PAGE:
Yahoo Inc. (YHOO)
Reiterates 2 STARS (sell)
Analyst: Scott Kessler
Yahoo indicates its chief technology officer Farzad Nazem will resign effective June 8. We see this as a negative; Nazem has been CTO since early 2002, and has been with Yahoo since 1996. We think technology-related efforts have grown increasingly important for the company, in light of Panama and new platforms and partnerships. Nazem's departure will also leave a hole in Yahoo's management, which has seen notable change in recent months. The company will lose Nazem's institutional knowledge, accumulated over 11 years with the company. With shares indicated higher, see see an enhanced selling opportunity.
Maintains 5 STARS (strong buy)
Analyst: Frank Braden
Wachovia plans to acquire AG Edwards (AGE; 3 STARS, hold) in a stock and cash deal valued at approximately $6.8 billion. The transaction would vastly expand Wachovia's market penetration in California, Florida and Texas, and the combined entity would have a 14% U.S. market share. We believe Wachovia's experience with its venture with Prudential Securities, and 5 other broker integrations since 1998 will help the company achieve its annual expense savings target of $395 million by 2009. The AG Edwards deal is expected to add 2 cents to Wachovia's 2008 EPS and 5 cents in 2009. We are keeping our 12-month target price of $67.
Maintains 3 STARS (hold)
Analyst: Tuna Amobi, CPA, CFA
April-quarter EPS of one cent, vs. a loss of 13 cents, is one cent above our forecast. But we view the company's first-quarter metrics as lackluster and second-quarter guidance as cautious. Also, we see continued hurdles to sustainable profit, with deepening churn at its DirecTV (DTV) sales channel, despite long-term mass distribution deals with major cable operators set to launch soon. Still, with several new features and enhancements, we see intense TIVO focus on differentiation vs. generic DVRs. We are raising our target price by 50 cents to $7, on a revised relative price to sales metric.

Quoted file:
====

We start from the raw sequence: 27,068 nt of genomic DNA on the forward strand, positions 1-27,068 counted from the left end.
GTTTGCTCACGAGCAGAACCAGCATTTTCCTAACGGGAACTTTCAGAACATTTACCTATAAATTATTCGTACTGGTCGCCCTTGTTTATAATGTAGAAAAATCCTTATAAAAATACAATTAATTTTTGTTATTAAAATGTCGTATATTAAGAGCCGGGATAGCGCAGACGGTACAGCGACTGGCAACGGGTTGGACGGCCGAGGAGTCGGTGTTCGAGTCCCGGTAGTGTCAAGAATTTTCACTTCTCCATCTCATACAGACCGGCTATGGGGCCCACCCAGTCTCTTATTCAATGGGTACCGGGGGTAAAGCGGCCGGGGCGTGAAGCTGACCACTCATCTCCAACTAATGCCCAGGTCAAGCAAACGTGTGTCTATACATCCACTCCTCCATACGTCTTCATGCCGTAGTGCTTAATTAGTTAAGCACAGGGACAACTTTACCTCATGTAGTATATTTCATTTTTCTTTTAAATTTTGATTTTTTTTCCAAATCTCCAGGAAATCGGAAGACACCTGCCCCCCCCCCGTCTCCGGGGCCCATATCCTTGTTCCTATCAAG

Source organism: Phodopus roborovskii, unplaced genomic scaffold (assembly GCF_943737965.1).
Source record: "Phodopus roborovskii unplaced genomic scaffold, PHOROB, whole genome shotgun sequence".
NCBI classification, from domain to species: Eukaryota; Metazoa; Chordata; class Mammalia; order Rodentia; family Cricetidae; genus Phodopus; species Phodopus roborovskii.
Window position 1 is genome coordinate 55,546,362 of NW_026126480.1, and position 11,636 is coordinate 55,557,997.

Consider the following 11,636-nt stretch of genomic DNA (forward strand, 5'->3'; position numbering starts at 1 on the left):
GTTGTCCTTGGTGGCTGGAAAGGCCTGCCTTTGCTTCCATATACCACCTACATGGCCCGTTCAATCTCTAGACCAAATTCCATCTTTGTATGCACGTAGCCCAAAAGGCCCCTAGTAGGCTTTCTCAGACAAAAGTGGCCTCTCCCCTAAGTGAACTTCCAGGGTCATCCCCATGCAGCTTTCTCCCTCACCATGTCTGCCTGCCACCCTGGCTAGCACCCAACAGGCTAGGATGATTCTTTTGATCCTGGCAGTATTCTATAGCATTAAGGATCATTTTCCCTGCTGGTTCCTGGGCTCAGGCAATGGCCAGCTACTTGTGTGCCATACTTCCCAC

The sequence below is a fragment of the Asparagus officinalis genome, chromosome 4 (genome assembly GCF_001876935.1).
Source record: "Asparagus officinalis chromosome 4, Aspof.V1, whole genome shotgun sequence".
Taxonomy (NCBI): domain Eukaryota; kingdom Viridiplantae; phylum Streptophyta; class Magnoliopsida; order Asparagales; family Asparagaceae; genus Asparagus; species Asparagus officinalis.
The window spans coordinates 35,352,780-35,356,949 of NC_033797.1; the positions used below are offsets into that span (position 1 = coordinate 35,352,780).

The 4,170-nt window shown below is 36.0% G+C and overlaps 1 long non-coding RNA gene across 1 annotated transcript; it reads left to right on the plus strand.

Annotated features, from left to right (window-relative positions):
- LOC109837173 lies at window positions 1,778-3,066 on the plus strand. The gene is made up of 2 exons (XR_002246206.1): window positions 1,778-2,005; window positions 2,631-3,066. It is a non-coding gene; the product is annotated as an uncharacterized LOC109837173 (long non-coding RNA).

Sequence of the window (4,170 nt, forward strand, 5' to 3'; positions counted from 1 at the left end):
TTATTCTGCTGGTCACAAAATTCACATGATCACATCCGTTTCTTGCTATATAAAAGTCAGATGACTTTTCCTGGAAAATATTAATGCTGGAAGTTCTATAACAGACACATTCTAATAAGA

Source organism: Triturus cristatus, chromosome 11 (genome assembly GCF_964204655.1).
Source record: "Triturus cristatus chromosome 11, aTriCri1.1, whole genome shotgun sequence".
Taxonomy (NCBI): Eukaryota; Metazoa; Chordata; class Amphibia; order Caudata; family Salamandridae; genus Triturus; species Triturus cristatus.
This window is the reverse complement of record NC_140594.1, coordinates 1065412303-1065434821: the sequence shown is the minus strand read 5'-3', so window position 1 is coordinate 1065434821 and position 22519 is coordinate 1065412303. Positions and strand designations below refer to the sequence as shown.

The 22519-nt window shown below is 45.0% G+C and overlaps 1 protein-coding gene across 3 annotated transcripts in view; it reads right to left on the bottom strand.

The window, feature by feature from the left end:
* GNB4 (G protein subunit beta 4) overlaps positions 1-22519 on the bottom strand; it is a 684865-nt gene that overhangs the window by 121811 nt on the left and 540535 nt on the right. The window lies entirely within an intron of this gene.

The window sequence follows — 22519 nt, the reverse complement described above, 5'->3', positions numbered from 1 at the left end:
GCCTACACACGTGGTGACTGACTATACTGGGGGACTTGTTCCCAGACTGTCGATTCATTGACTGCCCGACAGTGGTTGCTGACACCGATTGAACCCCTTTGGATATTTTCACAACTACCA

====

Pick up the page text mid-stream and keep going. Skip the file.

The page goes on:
Reiterates 4 STARS (buy)
Analyst: Phillip Seligman
CFO David Colby resigned amid allegations he violated WellPoint's code of conduct, and was replaced by Wayne DeVeydt, who had been chief accounting officer since March, 2005. WellPoint says external legal counsel's probe revealed no illegal conduct, and Colby's policy violations did not impact WellPoint's business. We believe Colby was well-respected by investors and the Street. But we think DeVeydt's background, including a partnership at PricewaterhouseCoopers, gives him the acumen to perform the necessary CFO functions well. We see no changes in WellPoint's strategies.
Reiterates 1 STARS (strong sell)
Analyst: Jim Yin
April-quarter operating EPS of 2 cents, vs. breakeven results one year earlier, beats our 3 cents loss estimate. Revenue rose 2.6%, led by 114% growth of Linux platform revenue. However, invoices from the Microsoft (MSFT) partnership fell 75% sequentially. We see flat revenue in the next few quarters, reflecting growth in open platform solutions offset by a drop in legacy businesses. We see further headcount reduction needed to achieve targeted operating margin of 5%-7%. We are lowering our fiscal 2007 (ending October) estimate to an operating loss of 2 cents from breakeven. We are keeping our 12-month target price at $6.